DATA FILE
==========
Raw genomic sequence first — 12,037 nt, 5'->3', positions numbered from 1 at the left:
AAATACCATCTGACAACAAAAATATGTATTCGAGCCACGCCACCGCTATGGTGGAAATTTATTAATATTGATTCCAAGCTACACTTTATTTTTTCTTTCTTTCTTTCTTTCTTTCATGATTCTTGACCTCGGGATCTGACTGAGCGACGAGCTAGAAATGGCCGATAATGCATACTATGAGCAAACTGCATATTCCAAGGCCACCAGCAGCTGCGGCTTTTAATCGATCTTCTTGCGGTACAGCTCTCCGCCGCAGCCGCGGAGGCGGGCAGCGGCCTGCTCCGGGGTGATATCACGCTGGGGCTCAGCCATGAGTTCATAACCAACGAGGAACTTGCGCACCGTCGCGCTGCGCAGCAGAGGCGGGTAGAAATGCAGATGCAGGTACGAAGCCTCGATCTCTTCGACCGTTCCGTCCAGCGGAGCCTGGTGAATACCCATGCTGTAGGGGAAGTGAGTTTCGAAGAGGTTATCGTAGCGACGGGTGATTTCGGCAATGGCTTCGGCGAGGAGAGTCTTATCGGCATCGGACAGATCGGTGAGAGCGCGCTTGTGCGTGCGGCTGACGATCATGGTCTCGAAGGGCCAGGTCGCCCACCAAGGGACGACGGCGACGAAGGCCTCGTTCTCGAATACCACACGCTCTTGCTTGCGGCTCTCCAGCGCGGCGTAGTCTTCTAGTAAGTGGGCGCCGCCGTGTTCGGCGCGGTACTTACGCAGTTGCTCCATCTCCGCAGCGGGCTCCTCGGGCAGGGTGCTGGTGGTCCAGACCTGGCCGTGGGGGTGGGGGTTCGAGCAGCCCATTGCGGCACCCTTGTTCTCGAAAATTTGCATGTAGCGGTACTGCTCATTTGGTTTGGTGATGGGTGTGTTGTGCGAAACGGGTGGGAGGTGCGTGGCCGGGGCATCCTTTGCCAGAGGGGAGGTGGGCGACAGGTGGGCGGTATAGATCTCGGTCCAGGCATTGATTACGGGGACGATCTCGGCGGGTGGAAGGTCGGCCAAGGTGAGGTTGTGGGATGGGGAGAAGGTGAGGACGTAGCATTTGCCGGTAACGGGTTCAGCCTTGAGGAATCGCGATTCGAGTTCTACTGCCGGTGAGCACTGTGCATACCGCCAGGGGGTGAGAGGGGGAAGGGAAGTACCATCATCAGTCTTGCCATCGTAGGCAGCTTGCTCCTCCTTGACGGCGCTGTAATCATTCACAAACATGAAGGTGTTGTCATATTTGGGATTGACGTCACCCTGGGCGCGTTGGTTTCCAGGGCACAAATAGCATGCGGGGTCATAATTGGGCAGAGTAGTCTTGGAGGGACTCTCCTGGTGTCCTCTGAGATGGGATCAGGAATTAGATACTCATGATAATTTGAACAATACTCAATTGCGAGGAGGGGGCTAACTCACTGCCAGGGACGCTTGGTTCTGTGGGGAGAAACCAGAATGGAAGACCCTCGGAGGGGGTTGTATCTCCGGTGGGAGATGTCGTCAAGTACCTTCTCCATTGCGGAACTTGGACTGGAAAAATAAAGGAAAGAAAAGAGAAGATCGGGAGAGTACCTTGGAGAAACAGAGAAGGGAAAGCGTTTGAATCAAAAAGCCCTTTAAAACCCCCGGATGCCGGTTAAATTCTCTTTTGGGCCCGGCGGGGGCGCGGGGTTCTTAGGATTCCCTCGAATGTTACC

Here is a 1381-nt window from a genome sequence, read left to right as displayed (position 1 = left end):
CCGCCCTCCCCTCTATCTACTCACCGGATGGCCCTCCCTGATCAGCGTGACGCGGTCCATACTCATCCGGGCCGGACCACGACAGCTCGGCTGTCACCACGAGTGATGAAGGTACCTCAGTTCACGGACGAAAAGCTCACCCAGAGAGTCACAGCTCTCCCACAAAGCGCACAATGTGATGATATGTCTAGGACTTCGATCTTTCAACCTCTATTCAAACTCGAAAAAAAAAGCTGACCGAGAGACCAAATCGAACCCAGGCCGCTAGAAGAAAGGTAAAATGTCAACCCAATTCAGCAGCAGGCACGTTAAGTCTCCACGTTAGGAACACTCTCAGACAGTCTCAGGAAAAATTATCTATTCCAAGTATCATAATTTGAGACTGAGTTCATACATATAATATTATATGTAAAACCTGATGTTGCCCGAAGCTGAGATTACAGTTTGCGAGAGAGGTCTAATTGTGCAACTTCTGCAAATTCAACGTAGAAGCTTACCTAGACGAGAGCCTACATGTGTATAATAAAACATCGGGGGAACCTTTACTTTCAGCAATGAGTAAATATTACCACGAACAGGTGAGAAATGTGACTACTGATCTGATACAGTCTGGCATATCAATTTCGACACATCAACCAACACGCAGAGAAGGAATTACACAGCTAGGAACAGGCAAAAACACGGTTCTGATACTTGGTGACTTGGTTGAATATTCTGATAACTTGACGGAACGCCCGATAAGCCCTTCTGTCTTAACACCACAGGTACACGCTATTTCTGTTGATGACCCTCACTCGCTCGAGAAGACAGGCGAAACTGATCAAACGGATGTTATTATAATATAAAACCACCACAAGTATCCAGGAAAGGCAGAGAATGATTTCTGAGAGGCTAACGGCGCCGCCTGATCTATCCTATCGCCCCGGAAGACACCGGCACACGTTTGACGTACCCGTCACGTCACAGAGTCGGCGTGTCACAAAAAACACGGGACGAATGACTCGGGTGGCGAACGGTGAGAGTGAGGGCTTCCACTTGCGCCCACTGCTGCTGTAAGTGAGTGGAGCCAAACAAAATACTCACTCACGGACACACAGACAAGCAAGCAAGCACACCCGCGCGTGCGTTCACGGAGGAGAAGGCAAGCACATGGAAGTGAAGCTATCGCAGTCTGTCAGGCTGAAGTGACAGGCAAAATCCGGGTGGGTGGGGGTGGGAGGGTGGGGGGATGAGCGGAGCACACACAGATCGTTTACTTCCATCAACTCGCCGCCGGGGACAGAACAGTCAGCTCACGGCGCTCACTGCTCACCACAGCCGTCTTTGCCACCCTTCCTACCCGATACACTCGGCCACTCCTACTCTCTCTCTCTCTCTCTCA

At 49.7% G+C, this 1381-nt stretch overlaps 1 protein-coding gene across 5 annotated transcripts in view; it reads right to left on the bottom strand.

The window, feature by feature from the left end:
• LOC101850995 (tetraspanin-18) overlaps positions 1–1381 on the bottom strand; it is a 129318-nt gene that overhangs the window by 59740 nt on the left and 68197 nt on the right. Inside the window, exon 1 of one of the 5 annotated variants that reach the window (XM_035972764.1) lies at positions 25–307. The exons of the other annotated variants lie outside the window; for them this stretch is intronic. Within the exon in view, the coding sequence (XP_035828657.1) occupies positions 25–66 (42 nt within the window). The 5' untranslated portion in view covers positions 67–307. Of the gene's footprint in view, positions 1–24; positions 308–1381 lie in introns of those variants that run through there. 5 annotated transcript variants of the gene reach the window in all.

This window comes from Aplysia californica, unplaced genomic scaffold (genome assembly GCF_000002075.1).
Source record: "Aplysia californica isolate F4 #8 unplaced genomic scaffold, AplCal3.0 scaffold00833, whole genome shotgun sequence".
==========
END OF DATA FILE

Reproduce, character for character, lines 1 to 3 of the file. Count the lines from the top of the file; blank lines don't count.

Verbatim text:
Raw genomic sequence first — 12,037 nt, 5'->3', positions numbered from 1 at the left:
AAATACCATCTGACAACAAAAATATGTATTCGAGCCACGCCACCGCTATGGTGGAAATTTATTAATATTGATTCCAAGCTACACTTTATTTTTTCTTTCTTTCTTTCTTTCTTTCATGATTCTTGACCTCGGGATCTGACTGAGCGACGAGCTAGAAATGGCCGATAATGCATACTATGAGCAAACTGCATATTCCAAGGCCACCAGCAGCTGCGGCTTTTAATCGATCTTCTTGCGGTACAGCTCTCCGCCGCAGCCGCGGAGGCGGGCAGCGGCCTGCTCCGGGGTGATATCACGCTGGGGCTCAGCCATGAGTTCATAACCAACGAGGAACTTGCGCACCGTCGCGCTGCGCAGCAGAGGCGGGTAGAAATGCAGATGCAGGTACGAAGCCTCGATCTCTTCGACCGTTCCGTCCAGCGGAGCCTGGTGAATACCCATGCTGTAGGGGAAGTGAGTTTCGAAGAGGTTATCGTAGCGACGGGTGATTTCGGCAATGGCTTCGGCGAGGAGAGTCTTATCGGCATCGGACAGATCGGTGAGAGCGCGCTTGTGCGTGCGGCTGACGATCATGGTCTCGAAGGGCCAGGTCGCCCACCAAGGGACGACGGCGACGAAGGCCTCGTTCTCGAATACCACACGCTCTTGCTTGCGGCTCTCCAGCGCGGCGTAGTCTTCTAGTAAGTGGGCGCCGCCGTGTTCGGCGCGGTACTTACGCAGTTGCTCCATCTCCGCAGCGGGCTCCTCGGGCAGGGTGCTGGTGGTCCAGACCTGGCCGTGGGGGTGGGGGTTCGAGCAGCCCATTGCGGCACCCTTGTTCTCGAAAATTTGCATGTAGCGGTACTGCTCATTTGGTTTGGTGATGGGTGTGTTGTGCGAAACGGGTGGGAGGTGCGTGGCCGGGGCATCCTTTGCCAGAGGGGAGGTGGGCGACAGGTGGGCGGTATAGATCTCGGTCCAGGCATTGATTACGGGGACGATCTCGGCGGGTGGAAGGTCGGCCAAGGTGAGGTTGTGGGATGGGGAGAAGGTGAGGACGTAGCATTTGCCGGTAACGGGTTCAGCCTTGAGGAATCGCGATTCGAGTTCTACTGCCGGTGAGCACTGTGCATACCGCCAGGGGGTGAGAGGGGGAAGGGAAGTACCATCATCAGTCTTGCCATCGTAGGCAGCTTGCTCCTCCTTGACGGCGCTGTAATCATTCACAAACATGAAGGTGTTGTCATATTTGGGATTGACGTCACCCTGGGCGCGTTGGTTTCCAGGGCACAAATAGCATGCGGGGTCATAATTGGGCAGAGTAGTCTTGGAGGGACTCTCCTGGTGTCCTCTGAGATGGGATCAGGAATTAGATACTCATGATAATTTGAACAATACTCAATTGCGAGGAGGGGGCTAACTCACTGCCAGGGACGCTTGGTTCTGTGGGGAGAAACCAGAATGGAAGACCCTCGGAGGGGGTTGTATCTCCGGTGGGAGATGTCGTCAAGTACCTTCTCCATTGCGGAACTTGGACTGGAAAAATAAAGGAAAGAAAAGAGAAGATCGGGAGAGTACCTTGGAGAAACAGAGAAGGGAAAGCGTTTGAATCAAAAAGCCCTTTAAAACCCCCGGATGCCGGTTAAATTCTCTTTTGGGCCCGGCGGGGGCGCGGGGTTCTTAGGATTCCCTCGAATGTTACC

Here is a 1381-nt window from a genome sequence, read left to right as displayed (position 1 = left end):